Existing wildlife in Pakistan
A file photo of Suleman Markhor in the rugged mountains of Takatu in north of Quetta, the capital of Balochistan province: Photo provided by Abdul Khaliq Bazai

Deforestation illegal hunting put lives of Suleman Markhor at peril 

Syed Muhammad Yaseen

Deforestation, illegal hunting, and pollution pose a serious threat to the lives of Suleman Markhor. Suleman Markhor is the national mammal of Pakistan that has been listed as an endangered species by the International Union for Conservation of Nature (IUCN). 

“Deforestation, depletion of vegetarian cover, range degradation put the lives of Markhor in danger”, Dr. Faiz Kakar, the former IUCN Chief Balochistan informed. In Takatu mountains, the number of Markhor, a large straight horn goat is from 1,000 to 1,200 according to conservative estimates currently.

Markhor is roaming in the Takatu mountains an estimated area of thousands of hectares of land. The mountains snake through district Quetta, Ziarat, and Pishin. “Solid waste coupled with pollution also dangerous for Markhor”, Mr. Kakar mentioned.

However, officials described the scarcity of water as one of the underlying reasons behind troubles for Markhor.  “Scarcity of water poses a serious threat to Markhors’ lives”, Abdul Khaliq Bazai, an officer of the Balochistan Wildlife said.

The number of Markhor declined to only 100 during 1996

“The number of Markhor declined to only 100 during 1996”, Mr. Bazai informed. At that time, Quetta and most parts of Balochistan were suffering from the worst drought that destroyed standing crops. The drought had destroyed agriculture and livestock sectors across the province causing migration of the people.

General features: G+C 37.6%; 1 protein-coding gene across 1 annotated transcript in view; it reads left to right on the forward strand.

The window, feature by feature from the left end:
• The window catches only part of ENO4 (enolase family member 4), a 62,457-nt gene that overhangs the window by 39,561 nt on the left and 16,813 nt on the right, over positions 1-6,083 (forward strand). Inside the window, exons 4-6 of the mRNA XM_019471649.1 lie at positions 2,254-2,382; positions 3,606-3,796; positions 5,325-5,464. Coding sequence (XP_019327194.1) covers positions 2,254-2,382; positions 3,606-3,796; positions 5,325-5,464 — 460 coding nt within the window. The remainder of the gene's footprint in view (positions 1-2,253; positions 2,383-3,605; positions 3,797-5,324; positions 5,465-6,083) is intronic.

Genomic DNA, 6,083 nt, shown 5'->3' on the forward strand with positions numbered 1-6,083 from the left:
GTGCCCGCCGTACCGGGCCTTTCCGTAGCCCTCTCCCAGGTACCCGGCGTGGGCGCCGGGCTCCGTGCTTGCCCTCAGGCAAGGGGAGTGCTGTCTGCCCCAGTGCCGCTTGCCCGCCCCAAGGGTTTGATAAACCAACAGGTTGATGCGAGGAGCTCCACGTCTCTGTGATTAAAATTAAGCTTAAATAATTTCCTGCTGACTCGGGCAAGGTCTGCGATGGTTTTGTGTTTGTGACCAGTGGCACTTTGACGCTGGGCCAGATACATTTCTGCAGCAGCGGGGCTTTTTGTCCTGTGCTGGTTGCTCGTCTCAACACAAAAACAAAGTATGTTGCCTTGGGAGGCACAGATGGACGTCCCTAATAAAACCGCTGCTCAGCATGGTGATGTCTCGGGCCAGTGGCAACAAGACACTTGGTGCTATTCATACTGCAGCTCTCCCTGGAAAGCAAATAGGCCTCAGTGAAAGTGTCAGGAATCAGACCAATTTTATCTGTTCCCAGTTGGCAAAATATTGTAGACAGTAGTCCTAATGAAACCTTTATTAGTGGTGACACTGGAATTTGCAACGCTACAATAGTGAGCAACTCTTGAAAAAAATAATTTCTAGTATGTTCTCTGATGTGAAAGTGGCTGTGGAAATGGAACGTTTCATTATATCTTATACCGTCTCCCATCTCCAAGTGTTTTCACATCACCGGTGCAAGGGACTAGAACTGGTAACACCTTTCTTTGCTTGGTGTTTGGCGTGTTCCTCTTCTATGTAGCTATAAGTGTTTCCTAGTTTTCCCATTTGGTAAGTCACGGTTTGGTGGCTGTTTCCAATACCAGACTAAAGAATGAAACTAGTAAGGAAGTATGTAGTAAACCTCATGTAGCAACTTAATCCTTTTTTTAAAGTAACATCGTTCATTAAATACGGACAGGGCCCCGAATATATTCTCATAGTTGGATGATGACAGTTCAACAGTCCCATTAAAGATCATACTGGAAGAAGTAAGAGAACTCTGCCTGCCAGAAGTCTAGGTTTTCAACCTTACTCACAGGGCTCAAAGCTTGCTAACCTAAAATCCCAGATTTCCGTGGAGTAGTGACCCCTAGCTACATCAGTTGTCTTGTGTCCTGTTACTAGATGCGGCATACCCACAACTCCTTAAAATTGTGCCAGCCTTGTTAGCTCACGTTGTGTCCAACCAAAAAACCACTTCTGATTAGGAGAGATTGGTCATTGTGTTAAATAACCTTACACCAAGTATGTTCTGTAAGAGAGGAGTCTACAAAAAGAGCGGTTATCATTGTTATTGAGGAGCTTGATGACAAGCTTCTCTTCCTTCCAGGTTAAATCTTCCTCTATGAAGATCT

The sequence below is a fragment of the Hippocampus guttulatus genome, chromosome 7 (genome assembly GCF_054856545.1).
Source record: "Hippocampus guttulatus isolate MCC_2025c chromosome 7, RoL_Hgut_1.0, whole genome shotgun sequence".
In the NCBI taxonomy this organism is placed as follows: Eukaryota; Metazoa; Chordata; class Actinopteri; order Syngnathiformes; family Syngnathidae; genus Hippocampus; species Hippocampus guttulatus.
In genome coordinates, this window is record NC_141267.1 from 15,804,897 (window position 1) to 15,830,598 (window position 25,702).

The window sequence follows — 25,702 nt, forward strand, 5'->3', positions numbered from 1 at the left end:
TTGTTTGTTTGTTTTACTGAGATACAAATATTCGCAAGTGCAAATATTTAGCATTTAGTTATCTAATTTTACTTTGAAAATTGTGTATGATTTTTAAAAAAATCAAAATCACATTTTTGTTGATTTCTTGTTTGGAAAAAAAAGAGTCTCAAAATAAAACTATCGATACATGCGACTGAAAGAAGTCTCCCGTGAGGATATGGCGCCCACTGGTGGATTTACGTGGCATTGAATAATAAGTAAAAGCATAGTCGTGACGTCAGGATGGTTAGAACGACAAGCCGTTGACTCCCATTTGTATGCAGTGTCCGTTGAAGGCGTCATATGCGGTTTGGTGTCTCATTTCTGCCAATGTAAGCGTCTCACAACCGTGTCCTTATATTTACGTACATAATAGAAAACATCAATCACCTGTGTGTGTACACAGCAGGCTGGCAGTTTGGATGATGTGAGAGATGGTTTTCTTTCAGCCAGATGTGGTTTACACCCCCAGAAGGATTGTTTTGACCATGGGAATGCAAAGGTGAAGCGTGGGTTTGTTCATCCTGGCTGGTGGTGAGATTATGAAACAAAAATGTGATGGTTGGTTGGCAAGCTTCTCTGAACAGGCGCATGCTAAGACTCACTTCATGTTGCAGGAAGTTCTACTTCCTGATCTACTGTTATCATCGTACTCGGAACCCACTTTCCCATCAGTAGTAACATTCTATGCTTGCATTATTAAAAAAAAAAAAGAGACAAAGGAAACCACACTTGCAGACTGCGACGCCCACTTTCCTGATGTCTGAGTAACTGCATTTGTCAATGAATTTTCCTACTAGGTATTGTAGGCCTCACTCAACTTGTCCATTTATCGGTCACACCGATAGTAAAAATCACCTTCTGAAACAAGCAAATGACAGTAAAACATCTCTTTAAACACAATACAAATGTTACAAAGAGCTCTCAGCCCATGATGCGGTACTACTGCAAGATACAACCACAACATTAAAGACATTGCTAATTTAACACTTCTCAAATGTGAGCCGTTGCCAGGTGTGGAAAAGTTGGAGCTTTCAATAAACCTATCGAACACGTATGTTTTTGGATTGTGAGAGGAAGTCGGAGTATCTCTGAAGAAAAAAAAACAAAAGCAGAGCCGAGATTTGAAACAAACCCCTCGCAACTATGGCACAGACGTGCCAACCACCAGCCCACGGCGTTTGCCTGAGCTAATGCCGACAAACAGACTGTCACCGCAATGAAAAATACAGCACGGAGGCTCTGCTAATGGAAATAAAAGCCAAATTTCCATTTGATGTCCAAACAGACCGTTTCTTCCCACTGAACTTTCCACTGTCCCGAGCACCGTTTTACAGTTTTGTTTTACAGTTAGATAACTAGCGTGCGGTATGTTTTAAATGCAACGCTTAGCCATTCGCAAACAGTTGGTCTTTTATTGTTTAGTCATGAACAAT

Residents of Takatu managed the provision of water through donkeys in rugged mountains on their own to keep the endangered species alive. Chief Justice Balochistan High Court (BHC), Mr. Justice Jamal Khan Mandokhail took personal notice of the issue. After CJ’s notice, the forest department provided water through tankers to avoid the death of Markhor because of a scarcity of water.

“Illegal hunting and scarcity of water pose a serious threat to the lives of Markhor”, Mr. Bazai stated. The Balochistan Wildlife and Forest department have deployed 11 guards in the mountain to guard the Markhors.

Markhor hardly survives after the age of 10 years 

After 10 years, Suleman Markhor can hardly survive, Khaliq Bazai said. He demanded of the Balochistan government to allow limited hunting and charge those coming for hunting. The number of Markhor can increase if illegal hunting is stopped and drinking water arranged, Mr. Bazai said.

Apart from Takatu, the number of Markhor is also in the thousands in the Tor Ghar area located in district Killa Saifullah. Local tribesmen have been protecting the endangered species for years.

Deforestation illegal hunting put lives of Suleman Markhor at peril 

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Quetta Voice is an English Daily covering all unfolding political, economic and social issues relating to Balochistan, Pakistan's largest province in terms of area. QV's main focus is on stories related to education, promotion of quality education and publishing reports about out of school children in the province. QV has also a vigilant eye on health, climate change and other key sectors.